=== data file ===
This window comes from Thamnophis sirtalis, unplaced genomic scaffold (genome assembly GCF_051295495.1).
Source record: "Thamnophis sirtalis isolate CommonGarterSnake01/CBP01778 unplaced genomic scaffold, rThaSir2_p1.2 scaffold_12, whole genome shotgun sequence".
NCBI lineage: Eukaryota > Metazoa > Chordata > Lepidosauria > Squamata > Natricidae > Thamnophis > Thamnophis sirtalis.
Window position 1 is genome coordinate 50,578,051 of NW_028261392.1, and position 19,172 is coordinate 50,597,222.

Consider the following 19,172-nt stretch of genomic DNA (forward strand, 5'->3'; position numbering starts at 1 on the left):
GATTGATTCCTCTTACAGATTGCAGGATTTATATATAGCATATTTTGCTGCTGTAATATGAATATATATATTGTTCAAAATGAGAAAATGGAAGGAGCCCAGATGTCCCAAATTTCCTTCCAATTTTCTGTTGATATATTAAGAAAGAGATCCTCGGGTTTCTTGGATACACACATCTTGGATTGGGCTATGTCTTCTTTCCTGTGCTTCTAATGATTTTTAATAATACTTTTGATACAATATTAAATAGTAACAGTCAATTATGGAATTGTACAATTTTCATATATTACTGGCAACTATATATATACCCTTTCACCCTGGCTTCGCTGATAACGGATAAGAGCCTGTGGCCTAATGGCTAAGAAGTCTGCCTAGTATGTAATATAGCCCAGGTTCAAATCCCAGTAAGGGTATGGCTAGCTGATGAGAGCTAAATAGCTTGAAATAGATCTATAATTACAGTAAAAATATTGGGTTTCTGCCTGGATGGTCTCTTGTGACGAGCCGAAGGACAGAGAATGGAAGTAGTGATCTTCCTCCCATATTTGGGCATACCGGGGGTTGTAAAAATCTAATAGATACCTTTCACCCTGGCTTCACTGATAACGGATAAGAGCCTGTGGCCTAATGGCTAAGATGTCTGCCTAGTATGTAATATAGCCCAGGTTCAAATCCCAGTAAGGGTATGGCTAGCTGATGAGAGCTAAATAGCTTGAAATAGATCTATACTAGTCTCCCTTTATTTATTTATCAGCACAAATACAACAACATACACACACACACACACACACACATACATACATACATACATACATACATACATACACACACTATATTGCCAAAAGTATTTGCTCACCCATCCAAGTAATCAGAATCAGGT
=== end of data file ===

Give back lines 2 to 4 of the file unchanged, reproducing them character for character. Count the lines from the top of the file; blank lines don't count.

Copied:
Source record: "Thamnophis sirtalis isolate CommonGarterSnake01/CBP01778 unplaced genomic scaffold, rThaSir2_p1.2 scaffold_12, whole genome shotgun sequence".
NCBI lineage: Eukaryota > Metazoa > Chordata > Lepidosauria > Squamata > Natricidae > Thamnophis > Thamnophis sirtalis.
Window position 1 is genome coordinate 50,578,051 of NW_028261392.1, and position 19,172 is coordinate 50,597,222.